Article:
I've always been enamored with French technique. Why? Because French technique is to cooking as ballet is to dance: classical, and foundational for everything else in the Western culinary world. Unfortunately, I don't know nearly as much about classical French sauces and knife skills as I wish I did. So, I decided to put myself up to the task of tournéeing, or turning, vegetables into even, elegant elliptical shapes for an aesthetically appealing lamb stew. The result was gorgeous, but I'm quite sure I'll never do it again. It took a ton of work and practice to turn a vegetable just right! But in case you're curious, read on to learn the art of tournéeing a vegetable.
Root vegetables like potatoes, carrots, turnips, rutabagas, and parsnips are all ideal and suitable for turning.
Use a larger kitchen knife to chop your vegetable (shown here, a carrot, scrubbed clean), into two-inch pieces.
Now for the turning. Start out with a sharp paring knife. You could use a tourné knife, but it's not necessary if you don't have one.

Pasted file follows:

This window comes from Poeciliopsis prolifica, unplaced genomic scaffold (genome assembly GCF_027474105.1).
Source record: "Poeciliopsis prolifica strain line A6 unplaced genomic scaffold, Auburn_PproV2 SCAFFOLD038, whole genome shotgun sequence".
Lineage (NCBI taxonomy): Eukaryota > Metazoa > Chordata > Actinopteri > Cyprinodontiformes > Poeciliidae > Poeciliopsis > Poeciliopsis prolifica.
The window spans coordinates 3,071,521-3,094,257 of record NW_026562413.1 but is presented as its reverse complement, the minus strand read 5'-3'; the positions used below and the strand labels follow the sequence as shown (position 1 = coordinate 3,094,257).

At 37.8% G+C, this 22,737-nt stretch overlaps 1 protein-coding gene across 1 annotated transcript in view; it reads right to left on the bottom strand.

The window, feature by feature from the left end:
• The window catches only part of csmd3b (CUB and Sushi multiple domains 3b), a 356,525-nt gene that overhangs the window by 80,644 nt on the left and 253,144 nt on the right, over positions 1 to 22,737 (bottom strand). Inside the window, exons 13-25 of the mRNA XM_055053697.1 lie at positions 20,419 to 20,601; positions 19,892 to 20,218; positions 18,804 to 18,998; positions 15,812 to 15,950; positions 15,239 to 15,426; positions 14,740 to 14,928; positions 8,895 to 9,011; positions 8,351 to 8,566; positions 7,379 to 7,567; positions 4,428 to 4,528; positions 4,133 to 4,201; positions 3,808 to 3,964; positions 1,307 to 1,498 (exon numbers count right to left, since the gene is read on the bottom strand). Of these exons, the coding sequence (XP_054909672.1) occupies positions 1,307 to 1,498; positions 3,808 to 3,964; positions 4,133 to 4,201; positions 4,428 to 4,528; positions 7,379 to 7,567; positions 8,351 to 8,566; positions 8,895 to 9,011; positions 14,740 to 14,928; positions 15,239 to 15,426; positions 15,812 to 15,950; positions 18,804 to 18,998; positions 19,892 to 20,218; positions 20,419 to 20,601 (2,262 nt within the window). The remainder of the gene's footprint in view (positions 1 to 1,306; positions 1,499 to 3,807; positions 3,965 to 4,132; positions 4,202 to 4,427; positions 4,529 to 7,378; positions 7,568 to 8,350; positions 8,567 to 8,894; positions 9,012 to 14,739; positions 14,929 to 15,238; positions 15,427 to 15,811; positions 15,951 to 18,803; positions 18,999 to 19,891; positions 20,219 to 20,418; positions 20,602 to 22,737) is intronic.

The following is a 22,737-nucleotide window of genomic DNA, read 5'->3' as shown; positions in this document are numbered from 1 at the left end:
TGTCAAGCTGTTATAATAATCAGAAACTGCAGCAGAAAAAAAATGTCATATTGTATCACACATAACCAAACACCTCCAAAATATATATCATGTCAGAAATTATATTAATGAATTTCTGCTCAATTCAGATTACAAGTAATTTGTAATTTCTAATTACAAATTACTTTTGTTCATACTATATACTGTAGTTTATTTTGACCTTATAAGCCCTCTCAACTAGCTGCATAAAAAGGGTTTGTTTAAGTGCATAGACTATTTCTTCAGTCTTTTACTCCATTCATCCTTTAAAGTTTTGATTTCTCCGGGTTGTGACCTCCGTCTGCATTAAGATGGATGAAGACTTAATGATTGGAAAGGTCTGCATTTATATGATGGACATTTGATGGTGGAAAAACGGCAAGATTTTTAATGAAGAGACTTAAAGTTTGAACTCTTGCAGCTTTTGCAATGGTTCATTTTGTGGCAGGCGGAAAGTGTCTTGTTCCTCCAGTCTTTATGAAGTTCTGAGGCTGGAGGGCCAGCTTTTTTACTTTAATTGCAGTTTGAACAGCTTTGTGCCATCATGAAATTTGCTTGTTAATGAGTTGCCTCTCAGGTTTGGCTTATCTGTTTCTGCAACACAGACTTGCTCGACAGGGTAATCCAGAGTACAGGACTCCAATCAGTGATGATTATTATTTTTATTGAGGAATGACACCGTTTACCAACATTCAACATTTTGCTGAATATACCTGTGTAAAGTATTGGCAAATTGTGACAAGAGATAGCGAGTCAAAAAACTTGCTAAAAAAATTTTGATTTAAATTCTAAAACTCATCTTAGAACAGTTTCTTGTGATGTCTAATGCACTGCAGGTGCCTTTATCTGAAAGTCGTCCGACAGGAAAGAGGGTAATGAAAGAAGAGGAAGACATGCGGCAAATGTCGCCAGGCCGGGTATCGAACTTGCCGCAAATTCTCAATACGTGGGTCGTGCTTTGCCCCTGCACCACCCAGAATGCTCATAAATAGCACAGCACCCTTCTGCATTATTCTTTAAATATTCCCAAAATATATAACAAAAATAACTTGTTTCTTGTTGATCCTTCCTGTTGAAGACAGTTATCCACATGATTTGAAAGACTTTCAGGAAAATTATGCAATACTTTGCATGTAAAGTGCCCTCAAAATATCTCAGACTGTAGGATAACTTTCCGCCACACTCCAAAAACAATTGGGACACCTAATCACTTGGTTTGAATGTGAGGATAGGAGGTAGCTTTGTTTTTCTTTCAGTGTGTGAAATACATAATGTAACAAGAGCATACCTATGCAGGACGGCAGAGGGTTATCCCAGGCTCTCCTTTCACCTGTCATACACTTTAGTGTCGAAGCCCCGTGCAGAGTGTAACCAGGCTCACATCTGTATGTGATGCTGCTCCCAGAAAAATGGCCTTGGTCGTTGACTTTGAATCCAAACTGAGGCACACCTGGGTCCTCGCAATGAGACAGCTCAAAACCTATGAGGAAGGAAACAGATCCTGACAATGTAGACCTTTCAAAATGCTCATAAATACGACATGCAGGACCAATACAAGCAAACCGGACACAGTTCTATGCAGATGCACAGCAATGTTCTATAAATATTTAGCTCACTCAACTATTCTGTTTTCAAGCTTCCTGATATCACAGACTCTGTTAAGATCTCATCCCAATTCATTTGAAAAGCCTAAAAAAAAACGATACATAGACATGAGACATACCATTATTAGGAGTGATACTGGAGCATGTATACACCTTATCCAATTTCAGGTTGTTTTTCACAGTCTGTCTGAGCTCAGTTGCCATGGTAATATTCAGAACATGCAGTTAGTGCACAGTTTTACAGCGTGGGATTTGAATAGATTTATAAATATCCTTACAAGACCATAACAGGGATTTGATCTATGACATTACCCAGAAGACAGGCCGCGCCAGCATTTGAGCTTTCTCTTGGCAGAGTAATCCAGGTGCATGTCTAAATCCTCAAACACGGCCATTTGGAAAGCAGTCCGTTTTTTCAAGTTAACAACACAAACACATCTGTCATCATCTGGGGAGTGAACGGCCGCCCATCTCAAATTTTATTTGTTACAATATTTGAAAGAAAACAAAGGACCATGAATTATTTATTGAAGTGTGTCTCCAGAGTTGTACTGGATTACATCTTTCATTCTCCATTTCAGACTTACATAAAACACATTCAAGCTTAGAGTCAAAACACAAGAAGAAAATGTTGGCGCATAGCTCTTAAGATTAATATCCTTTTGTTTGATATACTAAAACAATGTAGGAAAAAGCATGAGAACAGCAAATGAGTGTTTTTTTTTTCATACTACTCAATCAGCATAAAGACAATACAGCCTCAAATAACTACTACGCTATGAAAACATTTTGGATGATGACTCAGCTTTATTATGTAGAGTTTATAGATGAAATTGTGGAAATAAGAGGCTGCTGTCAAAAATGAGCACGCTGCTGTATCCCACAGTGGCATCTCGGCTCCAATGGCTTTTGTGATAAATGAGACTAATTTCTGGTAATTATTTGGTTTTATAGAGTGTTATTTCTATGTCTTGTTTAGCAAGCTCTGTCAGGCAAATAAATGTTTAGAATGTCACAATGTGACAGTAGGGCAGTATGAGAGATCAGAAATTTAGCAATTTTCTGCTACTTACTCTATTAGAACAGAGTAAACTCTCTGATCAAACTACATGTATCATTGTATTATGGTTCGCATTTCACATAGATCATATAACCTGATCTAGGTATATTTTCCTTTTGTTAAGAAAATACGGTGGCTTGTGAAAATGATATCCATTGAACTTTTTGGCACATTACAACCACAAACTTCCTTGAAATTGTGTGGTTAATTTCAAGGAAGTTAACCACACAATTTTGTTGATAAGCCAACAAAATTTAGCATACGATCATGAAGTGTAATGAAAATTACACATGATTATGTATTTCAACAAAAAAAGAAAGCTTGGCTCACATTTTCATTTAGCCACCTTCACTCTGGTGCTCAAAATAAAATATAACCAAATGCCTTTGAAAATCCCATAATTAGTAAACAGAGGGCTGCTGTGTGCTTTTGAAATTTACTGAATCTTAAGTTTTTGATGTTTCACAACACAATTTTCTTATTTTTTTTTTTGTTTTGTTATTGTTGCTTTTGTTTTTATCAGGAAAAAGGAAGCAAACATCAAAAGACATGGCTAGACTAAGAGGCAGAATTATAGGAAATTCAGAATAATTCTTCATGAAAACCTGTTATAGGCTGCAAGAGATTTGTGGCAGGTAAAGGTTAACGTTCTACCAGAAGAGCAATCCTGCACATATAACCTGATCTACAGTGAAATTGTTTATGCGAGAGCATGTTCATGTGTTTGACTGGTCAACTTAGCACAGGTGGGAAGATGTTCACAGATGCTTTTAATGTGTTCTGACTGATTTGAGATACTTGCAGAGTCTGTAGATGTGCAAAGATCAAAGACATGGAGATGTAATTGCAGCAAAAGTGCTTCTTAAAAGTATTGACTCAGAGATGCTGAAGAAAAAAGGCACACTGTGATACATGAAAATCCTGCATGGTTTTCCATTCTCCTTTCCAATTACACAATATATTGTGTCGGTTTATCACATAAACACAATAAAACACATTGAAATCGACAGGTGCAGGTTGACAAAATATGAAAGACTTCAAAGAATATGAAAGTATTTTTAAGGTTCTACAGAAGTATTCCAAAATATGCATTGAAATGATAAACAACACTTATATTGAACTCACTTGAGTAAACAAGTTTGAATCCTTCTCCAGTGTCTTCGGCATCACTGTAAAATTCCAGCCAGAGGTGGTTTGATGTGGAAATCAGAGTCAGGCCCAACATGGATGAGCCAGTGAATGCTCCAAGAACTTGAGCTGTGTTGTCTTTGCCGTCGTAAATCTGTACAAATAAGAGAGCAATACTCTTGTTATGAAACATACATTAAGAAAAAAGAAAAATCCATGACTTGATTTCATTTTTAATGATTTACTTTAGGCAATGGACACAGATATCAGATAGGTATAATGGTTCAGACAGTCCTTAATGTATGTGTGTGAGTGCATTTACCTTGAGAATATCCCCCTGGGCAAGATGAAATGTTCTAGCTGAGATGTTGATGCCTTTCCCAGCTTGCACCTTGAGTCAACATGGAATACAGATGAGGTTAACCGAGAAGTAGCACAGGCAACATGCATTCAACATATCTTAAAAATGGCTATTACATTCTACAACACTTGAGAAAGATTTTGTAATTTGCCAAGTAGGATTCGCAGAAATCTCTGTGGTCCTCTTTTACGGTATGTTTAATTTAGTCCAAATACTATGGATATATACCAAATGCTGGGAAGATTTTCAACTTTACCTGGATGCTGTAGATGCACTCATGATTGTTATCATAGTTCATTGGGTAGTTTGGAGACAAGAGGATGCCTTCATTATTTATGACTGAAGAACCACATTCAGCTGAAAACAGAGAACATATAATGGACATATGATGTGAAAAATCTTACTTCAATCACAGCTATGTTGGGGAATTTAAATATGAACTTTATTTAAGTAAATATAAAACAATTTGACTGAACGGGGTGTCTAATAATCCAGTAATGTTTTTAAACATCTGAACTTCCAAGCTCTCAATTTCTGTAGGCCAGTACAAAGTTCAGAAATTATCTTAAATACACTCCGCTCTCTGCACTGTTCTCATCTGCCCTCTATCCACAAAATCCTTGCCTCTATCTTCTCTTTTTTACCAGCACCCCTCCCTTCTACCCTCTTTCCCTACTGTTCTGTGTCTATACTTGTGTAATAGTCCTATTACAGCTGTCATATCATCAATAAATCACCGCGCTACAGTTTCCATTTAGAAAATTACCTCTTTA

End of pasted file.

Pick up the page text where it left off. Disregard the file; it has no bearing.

Hold the vegetable between your thumb and forefinger, carefully peeling it toward you in as tapered a shape as possible.
Keeping your knife steady, turn the vegetable as you go, forming a gentle arc. The classic turned vegetable has a seven-sided shape, so ideally, you will want to repeat the peeling process six more times.
Trim the vegetable on the end, then flip it to its unfinished side and repeat the previous step.
Smooth out any rough edges using your knife (or, if it's easier, a Y peeler).
You should be left with a football shape. If you're truly skilled, it might even be seven-sided.
Save the scraps. Use them in a slaw, wrap them in cheesecloth and add to stocks and broths, or feed them to your pet rabbit.
Poach or steam the vegetables, or use them in a classic French stew or soup.